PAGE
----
NEW YORK, NY: India has as many as 20 nuclear devices and will try to test launch an intercontinental ballistic missile next month, according to the Newsweek magazine.

India has maintained officially that it does not have a nuclear weapons program, but has consistently refused to sign the nuclear nonproliferation treaty. It exploded its first nuclear device in 1974 in the Rajasthan desert.

The article identified Pakistan as possessing 4 nuclear devices. It identified Israel and South Africa also as countries which have the nuclear weapons and the means to deliver them. “The weapons them ves have grown in sophistication from the first crude Indian bomb in 1974, so unwieldy that delivery would have required a truck. India now has smaller warheads that fit into intermediate range missiles. Pakistan has a bomb thought to weigh no more than 400 pounds: light enough to strap into the belly of one of its U.S. supplied F 16 fighter bombers,” the report said.

The report mentioned that India had stockpiled 300 kilograms (660 pounds) of plutonium to build more nuclear bombs in its arsenal,” it added.

“Western intelligence experts ~ say that India has now produced as many as 20 atomic bombs, mostly in the past three years. New Delhi strenuously denies possessing nuclear arms. But some Indian experts say there is no longer any doubt. “My assessment is that within two to three weeks we could assemble 20 to 40 nuclear weapons”, says Dhirendra Sharma, an expert on India’s nuclear program with the Jawaharlal Nehru University in New Delhi.

“Our aim is to have ballistic missile capacity by 1990s”, he adds. “There is no other reason except that India wants to become a superpower.”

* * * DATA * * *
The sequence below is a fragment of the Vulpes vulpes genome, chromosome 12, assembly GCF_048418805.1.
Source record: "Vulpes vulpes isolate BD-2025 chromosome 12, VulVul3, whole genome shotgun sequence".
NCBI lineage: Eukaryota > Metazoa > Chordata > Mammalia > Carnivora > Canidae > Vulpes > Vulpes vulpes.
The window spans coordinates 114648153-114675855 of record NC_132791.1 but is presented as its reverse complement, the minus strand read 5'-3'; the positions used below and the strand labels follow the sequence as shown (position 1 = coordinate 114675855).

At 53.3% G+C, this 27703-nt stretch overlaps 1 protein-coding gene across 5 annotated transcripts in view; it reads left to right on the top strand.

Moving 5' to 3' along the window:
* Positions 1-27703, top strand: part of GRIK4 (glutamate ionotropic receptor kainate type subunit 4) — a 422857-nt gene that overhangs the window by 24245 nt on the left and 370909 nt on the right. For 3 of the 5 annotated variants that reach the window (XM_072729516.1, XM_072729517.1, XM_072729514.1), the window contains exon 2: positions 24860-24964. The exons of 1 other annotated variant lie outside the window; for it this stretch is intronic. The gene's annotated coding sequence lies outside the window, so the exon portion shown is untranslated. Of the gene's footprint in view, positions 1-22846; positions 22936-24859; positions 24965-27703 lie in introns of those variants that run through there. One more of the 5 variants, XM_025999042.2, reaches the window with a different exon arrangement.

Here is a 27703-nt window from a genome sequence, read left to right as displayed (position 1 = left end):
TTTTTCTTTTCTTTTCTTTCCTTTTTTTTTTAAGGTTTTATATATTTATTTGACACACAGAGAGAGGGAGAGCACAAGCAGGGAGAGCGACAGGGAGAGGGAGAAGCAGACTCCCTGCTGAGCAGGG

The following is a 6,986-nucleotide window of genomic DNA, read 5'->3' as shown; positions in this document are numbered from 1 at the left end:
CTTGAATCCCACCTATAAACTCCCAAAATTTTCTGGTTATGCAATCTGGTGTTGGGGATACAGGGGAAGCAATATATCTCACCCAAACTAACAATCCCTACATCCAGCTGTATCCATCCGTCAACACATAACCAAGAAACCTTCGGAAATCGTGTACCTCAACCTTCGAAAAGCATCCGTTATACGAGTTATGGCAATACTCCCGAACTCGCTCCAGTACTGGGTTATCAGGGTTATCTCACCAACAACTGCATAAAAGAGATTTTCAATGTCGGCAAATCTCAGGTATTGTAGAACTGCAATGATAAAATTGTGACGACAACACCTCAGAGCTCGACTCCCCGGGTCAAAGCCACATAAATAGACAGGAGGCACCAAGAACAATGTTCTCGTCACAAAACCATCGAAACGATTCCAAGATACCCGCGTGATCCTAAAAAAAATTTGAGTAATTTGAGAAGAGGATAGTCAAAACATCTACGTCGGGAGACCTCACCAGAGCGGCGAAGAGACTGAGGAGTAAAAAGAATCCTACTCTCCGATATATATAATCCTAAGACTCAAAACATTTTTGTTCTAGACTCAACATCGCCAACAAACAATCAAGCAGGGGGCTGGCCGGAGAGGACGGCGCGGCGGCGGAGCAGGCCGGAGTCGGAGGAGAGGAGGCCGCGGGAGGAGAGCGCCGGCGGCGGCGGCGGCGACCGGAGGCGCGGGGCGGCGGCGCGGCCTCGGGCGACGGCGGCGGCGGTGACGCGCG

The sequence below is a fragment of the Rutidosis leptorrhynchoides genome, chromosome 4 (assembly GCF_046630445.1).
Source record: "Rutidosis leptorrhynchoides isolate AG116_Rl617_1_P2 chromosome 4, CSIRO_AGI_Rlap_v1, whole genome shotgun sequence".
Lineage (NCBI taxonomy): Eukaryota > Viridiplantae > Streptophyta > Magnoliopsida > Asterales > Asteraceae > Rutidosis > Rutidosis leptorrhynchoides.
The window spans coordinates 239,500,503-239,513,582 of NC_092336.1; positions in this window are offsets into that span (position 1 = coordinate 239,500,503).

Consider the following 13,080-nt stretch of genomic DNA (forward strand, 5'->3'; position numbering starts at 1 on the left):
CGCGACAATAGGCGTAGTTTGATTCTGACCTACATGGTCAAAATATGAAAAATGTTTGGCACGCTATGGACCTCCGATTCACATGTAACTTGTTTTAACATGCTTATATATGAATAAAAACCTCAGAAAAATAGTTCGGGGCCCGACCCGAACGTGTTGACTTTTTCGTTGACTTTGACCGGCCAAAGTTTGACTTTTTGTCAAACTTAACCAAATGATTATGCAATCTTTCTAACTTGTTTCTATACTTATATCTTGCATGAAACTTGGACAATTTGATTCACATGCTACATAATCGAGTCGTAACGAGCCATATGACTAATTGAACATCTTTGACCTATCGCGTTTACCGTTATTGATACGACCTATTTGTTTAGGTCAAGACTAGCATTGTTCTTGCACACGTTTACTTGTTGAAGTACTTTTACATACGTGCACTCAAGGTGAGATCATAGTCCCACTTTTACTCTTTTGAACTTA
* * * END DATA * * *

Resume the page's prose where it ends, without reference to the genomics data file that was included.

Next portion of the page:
A report in the Wall Street Journal on June 21 said that India which has repeatedly denied buying heavy water clandestinely was now suspected of acquiring almost 6 tons of Soviet heavy water in such a manner in 1984. A West German nuclear materials broker was reported to be involved in the “disappearance” of heavy water.

Heavy water or deuterium oxide is used to run Nuclear reactors on natural uranium and a byproduct of the nuclear reaction its plutonium which can be used to make N bombs. It can be imported legitimately but then its use is governed by the International Atomic Energy Commission.

A “diversion” of 15 tons of heavy water to India had been reported earlier by the New York Times (WSN May 13). Indian Prime Minister, Rajiv Gandhi had on June 9 addressed the U.N. special session on disarmament even though his government has repeatedly refused to sign the nuclear nonproliferation treaty (WSN June 17 and the editorial “Watch the Forked Tongue”). The permanent Indian representative to the United Nations C.R. Ghare Khan clashed with Pakistani delegation which on June 13 repeated Islamabad’s stand in favor of a regional approach to nucleus proliferation in South Asia.

Ambassador Shah Nawaz also mentioned Pakistan’s willingness to sign the nonproliferation treaty. The Indian delegates, however, called the Pakistani offer as a “propaganda” ploy. India has also been one of the three countries that voted against a proposal for South Asia as a nuclear free zone, 95 countries including the U.S. voted for the proposal on November 9. 1987.

Article extracted from this publication >> July 15, 1988